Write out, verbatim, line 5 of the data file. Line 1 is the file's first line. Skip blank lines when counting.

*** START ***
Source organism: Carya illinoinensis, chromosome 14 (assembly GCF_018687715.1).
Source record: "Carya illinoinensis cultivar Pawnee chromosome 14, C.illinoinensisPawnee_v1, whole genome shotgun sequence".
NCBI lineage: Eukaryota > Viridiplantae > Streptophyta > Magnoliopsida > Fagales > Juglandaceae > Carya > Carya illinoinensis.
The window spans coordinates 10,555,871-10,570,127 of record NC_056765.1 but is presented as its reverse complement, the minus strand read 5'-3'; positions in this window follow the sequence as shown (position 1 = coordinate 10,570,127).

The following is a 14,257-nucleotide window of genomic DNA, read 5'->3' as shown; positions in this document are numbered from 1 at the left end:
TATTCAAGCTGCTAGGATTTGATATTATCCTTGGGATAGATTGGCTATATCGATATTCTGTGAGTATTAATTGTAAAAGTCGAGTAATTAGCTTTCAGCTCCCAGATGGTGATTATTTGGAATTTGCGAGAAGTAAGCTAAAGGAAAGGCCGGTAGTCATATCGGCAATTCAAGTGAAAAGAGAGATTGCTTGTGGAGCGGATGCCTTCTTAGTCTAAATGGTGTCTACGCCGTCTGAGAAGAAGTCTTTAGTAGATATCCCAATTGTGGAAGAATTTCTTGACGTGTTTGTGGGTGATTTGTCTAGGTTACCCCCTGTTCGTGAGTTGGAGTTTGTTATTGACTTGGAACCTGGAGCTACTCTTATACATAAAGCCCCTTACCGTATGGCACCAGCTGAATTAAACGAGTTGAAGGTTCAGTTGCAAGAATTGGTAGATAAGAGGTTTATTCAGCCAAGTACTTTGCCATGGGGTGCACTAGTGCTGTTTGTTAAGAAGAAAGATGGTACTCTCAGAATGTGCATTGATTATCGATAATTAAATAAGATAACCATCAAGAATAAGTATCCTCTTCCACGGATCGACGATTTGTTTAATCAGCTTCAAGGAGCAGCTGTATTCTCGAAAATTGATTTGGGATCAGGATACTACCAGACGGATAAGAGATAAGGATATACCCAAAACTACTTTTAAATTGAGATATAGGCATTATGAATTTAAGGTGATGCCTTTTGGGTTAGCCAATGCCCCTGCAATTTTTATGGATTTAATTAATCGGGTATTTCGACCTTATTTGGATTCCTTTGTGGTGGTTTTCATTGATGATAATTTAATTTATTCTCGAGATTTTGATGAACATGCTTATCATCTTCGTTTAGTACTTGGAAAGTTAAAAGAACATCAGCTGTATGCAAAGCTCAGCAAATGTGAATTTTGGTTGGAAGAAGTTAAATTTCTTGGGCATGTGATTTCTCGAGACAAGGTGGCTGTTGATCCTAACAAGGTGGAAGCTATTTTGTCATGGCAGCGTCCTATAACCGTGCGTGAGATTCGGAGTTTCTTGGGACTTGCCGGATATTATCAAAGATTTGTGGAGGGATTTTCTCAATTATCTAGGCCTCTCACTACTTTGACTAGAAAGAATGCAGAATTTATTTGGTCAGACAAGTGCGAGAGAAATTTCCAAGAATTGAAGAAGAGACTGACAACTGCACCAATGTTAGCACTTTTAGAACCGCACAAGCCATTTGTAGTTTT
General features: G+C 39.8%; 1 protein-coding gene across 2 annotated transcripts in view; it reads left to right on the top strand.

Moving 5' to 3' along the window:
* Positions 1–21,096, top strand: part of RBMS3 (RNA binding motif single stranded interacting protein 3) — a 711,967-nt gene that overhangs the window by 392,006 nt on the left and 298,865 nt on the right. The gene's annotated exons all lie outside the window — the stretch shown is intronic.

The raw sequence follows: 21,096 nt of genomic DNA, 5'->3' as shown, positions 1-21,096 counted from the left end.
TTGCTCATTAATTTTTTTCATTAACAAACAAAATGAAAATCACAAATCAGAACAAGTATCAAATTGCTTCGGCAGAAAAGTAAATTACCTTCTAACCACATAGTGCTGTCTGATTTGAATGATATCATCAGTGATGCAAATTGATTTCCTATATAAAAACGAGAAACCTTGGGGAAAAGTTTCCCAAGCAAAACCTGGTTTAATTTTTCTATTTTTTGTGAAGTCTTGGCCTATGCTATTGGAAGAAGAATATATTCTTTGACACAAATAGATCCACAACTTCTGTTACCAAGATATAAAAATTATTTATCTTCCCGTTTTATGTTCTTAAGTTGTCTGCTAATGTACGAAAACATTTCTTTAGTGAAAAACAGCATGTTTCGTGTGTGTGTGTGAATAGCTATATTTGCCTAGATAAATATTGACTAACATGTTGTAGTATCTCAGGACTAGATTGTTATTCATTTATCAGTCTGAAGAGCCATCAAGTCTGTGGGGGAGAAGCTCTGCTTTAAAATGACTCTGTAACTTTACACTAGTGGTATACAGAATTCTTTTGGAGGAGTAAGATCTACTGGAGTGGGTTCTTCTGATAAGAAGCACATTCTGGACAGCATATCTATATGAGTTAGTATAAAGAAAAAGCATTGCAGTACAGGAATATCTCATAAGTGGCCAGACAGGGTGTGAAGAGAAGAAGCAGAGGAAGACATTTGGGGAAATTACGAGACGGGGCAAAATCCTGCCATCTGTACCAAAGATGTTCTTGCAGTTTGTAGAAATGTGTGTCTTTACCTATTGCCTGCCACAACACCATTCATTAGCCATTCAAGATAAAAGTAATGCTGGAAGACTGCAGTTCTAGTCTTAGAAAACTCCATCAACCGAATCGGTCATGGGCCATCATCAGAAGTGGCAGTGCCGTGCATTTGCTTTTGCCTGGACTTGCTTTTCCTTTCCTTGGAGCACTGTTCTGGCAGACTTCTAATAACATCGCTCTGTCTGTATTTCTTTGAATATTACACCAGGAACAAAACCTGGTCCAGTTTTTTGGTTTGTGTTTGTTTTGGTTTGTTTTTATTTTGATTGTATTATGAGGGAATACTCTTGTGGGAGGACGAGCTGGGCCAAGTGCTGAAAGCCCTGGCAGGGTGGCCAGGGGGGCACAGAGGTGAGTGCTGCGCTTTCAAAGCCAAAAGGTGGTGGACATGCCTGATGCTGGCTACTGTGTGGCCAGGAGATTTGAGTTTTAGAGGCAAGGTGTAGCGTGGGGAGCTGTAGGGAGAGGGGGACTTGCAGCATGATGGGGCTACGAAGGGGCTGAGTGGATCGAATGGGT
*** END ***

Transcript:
The following is a 14,257-nucleotide window of genomic DNA, read 5'->3' as shown; positions in this document are numbered from 1 at the left end: